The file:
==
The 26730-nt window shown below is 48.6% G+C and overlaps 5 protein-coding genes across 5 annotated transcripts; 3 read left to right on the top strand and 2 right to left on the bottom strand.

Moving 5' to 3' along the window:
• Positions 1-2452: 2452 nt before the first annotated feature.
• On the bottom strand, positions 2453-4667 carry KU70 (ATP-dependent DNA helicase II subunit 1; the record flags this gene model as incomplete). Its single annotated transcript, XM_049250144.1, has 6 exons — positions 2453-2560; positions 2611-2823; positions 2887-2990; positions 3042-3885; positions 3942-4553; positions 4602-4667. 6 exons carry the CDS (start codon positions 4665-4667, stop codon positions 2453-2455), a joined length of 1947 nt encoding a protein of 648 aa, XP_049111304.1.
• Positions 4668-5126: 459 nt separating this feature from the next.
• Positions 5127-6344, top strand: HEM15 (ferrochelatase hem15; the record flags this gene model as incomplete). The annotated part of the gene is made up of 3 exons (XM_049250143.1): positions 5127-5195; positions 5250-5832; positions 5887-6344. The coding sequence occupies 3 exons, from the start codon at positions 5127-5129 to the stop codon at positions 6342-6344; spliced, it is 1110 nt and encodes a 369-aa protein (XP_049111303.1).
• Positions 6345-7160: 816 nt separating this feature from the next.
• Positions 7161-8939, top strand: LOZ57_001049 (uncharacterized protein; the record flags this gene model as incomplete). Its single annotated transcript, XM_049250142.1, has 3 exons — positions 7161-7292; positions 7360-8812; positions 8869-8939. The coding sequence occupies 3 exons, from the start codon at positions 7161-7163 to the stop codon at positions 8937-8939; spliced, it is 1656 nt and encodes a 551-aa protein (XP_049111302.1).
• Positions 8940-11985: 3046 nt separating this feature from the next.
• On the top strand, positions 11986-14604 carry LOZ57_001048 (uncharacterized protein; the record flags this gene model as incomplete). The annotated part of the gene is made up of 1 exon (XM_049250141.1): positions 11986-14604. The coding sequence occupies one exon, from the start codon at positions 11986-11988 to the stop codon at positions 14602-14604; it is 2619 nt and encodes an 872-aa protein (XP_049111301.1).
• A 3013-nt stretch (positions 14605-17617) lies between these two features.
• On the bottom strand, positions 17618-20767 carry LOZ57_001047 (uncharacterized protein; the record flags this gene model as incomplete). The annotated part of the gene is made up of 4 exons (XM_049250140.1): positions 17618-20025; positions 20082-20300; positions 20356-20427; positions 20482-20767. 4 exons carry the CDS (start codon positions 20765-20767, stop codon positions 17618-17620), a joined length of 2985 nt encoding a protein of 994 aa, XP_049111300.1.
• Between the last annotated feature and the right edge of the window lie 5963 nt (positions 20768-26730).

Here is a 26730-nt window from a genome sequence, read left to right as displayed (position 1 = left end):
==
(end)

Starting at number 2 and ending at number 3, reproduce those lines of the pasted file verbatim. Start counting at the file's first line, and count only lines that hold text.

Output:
Moving 5' to 3' along the window:
• Positions 1-2452: 2452 nt before the first annotated feature.